In honor of Mexican Independence Day, a hard-fought achievement that absolutely did not happen on Cinco de Mayo, I present some facts to counter the country’s warped and narrow image in the United States (most resoundingly apparent in the cycle of hysteria around illegal immigration).
For starters, overall immigration from south of the border has, as of 2013, declined by 80 percent since 2007, the lowest at any point since 1991. Not only does the number of Mexicans returning home outnumber those leaving the country, but more Americans have left for Mexico than the other way around, an underreported trend that has surged since 2005. (Subsequently, our southern neighbor hosts over one million U.S. citizens, the most of any country in the world.)
Moreover, this trend is likely to be permanent, since Mexico is actually doing far better than most people realize, despite its many pressing social and political problems. Following the recession, the Mexican economy has grown twice as fast as America’s, and was among the fastest growing in the world in some years (albeit from a much lower base). Depending on the metric used, Mexico has the 11th to 15th largest economy in the world, and is predicted by groups like Goldman Sachs and the World Bank to become the fifth to seventh largest economy by 2050 – around the level that France, Germany, and the U.K. are at today.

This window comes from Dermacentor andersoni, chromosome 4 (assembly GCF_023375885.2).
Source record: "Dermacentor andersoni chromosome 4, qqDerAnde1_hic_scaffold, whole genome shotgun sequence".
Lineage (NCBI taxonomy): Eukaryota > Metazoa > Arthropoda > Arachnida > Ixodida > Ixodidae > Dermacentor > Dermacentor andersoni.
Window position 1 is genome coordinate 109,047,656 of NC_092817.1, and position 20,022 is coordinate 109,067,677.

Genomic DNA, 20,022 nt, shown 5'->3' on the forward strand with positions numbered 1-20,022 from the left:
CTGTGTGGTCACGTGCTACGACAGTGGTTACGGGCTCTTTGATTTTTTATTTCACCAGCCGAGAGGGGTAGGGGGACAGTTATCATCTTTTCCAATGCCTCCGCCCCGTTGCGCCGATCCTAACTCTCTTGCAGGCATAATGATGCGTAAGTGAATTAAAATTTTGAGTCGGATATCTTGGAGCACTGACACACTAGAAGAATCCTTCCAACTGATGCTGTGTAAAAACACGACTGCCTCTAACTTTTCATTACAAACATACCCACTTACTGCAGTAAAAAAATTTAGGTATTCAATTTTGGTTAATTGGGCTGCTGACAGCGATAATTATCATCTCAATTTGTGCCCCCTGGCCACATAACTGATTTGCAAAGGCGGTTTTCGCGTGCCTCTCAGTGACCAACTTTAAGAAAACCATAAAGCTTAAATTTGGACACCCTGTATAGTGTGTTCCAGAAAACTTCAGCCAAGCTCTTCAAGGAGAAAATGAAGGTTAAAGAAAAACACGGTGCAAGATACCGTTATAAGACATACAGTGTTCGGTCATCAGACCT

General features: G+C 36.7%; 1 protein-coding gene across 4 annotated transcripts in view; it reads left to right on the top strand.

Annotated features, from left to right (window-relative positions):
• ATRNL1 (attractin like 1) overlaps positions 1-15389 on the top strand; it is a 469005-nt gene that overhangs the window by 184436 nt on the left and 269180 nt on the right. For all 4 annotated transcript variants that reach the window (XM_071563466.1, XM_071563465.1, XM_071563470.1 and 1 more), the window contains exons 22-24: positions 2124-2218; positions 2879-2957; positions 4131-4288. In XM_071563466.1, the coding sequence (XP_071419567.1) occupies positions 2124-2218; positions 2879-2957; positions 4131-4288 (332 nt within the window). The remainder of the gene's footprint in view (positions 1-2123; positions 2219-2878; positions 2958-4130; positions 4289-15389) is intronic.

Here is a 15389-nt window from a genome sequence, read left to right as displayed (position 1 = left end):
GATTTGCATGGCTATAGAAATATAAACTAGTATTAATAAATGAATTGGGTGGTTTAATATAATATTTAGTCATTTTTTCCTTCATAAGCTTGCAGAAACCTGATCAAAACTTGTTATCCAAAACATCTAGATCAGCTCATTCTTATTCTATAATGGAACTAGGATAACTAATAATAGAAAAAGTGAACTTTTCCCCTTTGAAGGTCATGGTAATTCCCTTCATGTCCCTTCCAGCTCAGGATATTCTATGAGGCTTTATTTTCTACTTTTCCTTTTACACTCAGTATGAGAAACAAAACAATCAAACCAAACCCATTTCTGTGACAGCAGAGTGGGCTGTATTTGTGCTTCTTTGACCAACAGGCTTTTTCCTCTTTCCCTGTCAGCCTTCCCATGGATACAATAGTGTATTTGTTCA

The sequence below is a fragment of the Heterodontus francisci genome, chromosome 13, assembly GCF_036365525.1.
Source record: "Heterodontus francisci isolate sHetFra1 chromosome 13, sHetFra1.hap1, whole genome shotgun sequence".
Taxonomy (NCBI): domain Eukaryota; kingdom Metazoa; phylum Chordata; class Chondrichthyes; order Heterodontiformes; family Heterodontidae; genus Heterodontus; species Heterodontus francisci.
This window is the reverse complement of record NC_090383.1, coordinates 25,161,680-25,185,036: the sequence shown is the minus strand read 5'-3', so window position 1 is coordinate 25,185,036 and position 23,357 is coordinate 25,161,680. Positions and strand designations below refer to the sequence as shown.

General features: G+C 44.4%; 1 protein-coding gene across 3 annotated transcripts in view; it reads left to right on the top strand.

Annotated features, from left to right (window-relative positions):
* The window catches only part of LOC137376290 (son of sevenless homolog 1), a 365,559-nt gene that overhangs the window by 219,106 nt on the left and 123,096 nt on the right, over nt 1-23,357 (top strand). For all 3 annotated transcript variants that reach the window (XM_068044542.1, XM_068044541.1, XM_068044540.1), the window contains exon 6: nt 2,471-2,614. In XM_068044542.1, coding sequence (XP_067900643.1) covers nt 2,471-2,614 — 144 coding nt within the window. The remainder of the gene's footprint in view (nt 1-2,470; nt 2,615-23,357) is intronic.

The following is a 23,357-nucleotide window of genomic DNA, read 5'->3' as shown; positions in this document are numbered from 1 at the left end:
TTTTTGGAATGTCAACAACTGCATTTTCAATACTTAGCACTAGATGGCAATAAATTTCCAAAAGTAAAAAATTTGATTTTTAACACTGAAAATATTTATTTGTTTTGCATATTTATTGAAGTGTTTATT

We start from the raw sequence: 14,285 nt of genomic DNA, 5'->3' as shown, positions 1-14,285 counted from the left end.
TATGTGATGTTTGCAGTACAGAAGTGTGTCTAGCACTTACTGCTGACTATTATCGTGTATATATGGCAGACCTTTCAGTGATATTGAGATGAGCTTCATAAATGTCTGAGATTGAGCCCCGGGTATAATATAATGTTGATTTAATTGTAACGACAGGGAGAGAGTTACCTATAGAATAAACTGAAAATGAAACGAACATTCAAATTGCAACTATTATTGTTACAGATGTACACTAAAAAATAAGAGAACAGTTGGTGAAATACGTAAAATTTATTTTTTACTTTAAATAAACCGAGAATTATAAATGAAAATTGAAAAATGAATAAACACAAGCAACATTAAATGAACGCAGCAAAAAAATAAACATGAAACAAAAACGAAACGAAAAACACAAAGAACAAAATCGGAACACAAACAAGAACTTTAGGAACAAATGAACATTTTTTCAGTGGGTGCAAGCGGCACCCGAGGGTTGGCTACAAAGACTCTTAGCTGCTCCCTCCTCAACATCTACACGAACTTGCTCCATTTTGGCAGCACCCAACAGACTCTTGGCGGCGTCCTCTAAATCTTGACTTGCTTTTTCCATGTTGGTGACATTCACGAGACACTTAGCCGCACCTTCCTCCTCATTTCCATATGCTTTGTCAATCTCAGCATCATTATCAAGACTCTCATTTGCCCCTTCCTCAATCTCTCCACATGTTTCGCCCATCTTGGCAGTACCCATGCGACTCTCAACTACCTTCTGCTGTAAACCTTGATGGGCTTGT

A few analysts have gone even further by suggesting that Mexico could become an influential global power in its own right. This is not as far fetched as it may initially sound: in many areas, such as infrastructure and business climate, the country is at least comparable, if superior, to Brazil, China, India, Russia, and other identified emerging powers; it has even earned coveted classification as one of several economic powerhouses to look out for — see the MINT group or the Next Eleven.
These accolades are well deserved. Since the mid-1990s, the majority of Mexicans have joined a rapidly growing middle-class, warranting the county’s official classification as a newly industrialized nation (NIC), a distinction only a handful of developing countries have achieved. Mexico’s average life expectancy and poverty rate is comparable to the U.S. (thanks in part to its universal healthcare system), while one-third of Mexican states have a violent crime rate equal to or even less than that of many U.S. states.
To be sure, Mexico is still enduring many problems, namely one of the worst rates of violence and income inequality in the world. Its political system, while free and robust by developing-world standards, is nonetheless rife with corruption and venality. Many intractable challenges face the country, but it is not the dystopia that popular culture and news media make it out to be, and it certainly has a lot of potential.
So Mexicans have a lot to be proud of this independence day. Despite the grim present circumstances, their long and rich history demonstrates a seemingly boundless capacity for perseverance, resourcefulness, and hope. Here is hoping that our good neighbor to the south continues steadily along the path to progress.